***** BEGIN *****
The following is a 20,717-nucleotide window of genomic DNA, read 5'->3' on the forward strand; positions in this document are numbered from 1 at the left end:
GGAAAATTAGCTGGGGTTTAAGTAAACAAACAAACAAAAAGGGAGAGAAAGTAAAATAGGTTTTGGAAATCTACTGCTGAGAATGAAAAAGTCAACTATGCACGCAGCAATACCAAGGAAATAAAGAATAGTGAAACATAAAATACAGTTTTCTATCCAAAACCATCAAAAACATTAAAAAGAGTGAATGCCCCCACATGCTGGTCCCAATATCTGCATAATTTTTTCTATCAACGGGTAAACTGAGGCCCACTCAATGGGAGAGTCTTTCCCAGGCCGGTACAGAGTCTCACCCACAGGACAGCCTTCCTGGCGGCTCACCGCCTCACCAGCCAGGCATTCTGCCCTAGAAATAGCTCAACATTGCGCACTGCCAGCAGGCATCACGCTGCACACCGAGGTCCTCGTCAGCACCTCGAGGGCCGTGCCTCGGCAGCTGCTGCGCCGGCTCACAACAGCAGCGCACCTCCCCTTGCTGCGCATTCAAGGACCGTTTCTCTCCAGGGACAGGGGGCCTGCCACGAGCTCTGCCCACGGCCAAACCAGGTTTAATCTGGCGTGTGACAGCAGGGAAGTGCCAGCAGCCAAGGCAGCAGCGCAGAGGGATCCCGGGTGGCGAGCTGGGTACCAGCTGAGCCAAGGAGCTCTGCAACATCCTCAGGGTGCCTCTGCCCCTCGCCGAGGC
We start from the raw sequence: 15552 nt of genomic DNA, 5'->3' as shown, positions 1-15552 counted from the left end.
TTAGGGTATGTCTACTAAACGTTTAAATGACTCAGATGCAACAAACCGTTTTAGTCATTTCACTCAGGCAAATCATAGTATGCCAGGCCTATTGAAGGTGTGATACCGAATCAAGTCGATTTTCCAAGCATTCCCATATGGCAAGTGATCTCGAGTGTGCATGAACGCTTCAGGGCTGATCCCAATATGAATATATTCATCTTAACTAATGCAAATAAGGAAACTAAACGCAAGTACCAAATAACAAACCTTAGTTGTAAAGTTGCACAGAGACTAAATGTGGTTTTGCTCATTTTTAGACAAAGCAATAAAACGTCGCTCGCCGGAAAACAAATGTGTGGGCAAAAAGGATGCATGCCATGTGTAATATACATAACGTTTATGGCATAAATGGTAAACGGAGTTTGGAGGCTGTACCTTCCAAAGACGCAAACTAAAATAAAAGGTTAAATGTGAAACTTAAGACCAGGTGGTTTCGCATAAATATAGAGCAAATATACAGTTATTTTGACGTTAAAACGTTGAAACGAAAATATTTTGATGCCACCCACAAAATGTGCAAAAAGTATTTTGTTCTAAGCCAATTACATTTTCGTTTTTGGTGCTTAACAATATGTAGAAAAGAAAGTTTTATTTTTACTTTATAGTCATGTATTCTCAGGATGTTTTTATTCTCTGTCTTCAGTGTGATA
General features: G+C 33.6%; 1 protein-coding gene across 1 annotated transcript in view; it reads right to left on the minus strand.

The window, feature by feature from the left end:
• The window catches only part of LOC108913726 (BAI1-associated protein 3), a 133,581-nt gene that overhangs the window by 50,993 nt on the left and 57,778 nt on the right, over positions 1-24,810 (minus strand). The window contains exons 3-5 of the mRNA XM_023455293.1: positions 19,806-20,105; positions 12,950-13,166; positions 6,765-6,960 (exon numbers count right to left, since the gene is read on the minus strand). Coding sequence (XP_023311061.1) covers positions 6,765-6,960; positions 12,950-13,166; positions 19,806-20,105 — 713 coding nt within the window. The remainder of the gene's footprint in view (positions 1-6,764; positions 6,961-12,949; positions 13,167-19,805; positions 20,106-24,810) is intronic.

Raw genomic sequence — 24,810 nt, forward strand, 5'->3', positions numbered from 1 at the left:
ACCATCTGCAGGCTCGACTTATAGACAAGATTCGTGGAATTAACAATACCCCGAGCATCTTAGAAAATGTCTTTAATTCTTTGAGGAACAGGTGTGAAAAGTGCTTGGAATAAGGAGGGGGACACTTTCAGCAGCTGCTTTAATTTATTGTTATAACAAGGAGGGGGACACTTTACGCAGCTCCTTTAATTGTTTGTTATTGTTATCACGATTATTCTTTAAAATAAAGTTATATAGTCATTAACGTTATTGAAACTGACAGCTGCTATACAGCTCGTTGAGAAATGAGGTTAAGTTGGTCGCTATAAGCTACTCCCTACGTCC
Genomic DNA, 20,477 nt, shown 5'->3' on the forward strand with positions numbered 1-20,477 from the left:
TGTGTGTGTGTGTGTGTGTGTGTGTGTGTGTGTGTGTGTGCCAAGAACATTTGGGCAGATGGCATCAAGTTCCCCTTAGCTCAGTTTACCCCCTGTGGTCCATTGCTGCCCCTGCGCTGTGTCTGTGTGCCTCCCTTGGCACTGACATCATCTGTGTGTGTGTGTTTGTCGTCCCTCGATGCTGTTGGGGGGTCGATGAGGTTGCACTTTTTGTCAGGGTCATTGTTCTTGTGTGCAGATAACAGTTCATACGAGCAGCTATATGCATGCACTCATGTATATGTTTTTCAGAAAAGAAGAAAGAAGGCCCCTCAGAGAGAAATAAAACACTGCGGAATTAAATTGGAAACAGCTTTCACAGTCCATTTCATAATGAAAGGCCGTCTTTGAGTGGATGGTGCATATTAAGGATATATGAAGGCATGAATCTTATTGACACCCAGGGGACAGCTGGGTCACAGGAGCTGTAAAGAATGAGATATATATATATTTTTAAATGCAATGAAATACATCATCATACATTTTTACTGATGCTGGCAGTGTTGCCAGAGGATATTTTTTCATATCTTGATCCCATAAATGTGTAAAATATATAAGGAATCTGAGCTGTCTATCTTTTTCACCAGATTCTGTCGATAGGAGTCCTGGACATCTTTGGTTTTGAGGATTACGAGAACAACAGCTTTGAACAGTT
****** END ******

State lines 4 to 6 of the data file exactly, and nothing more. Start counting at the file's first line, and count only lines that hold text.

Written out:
TTAGGGTATGTCTACTAAACGTTTAAATGACTCAGATGCAACAAACCGTTTTAGTCATTTCACTCAGGCAAATCATAGTATGCCAGGCCTATTGAAGGTGTGATACCGAATCAAGTCGATTTTCCAAGCATTCCCATATGGCAAGTGATCTCGAGTGTGCATGAACGCTTCAGGGCTGATCCCAATATGAATATATTCATCTTAACTAATGCAAATAAGGAAACTAAACGCAAGTACCAAATAACAAACCTTAGTTGTAAAGTTGCACAGAGACTAAATGTGGTTTTGCTCATTTTTAGACAAAGCAATAAAACGTCGCTCGCCGGAAAACAAATGTGTGGGCAAAAAGGATGCATGCCATGTGTAATATACATAACGTTTATGGCATAAATGGTAAACGGAGTTTGGAGGCTGTACCTTCCAAAGACGCAAACTAAAATAAAAGGTTAAATGTGAAACTTAAGACCAGGTGGTTTCGCATAAATATAGAGCAAATATACAGTTATTTTGACGTTAAAACGTTGAAACGAAAATATTTTGATGCCACCCACAAAATGTGCAAAAAGTATTTTGTTCTAAGCCAATTACATTTTCGTTTTTGGTGCTTAACAATATGTAGAAAAGAAAGTTTTATTTTTACTTTATAGTCATGTATTCTCAGGATGTTTTTATTCTCTGTCTTCAGTGTGATA
General features: G+C 33.6%; 1 protein-coding gene across 1 annotated transcript in view; it reads right to left on the minus strand.

The window, feature by feature from the left end: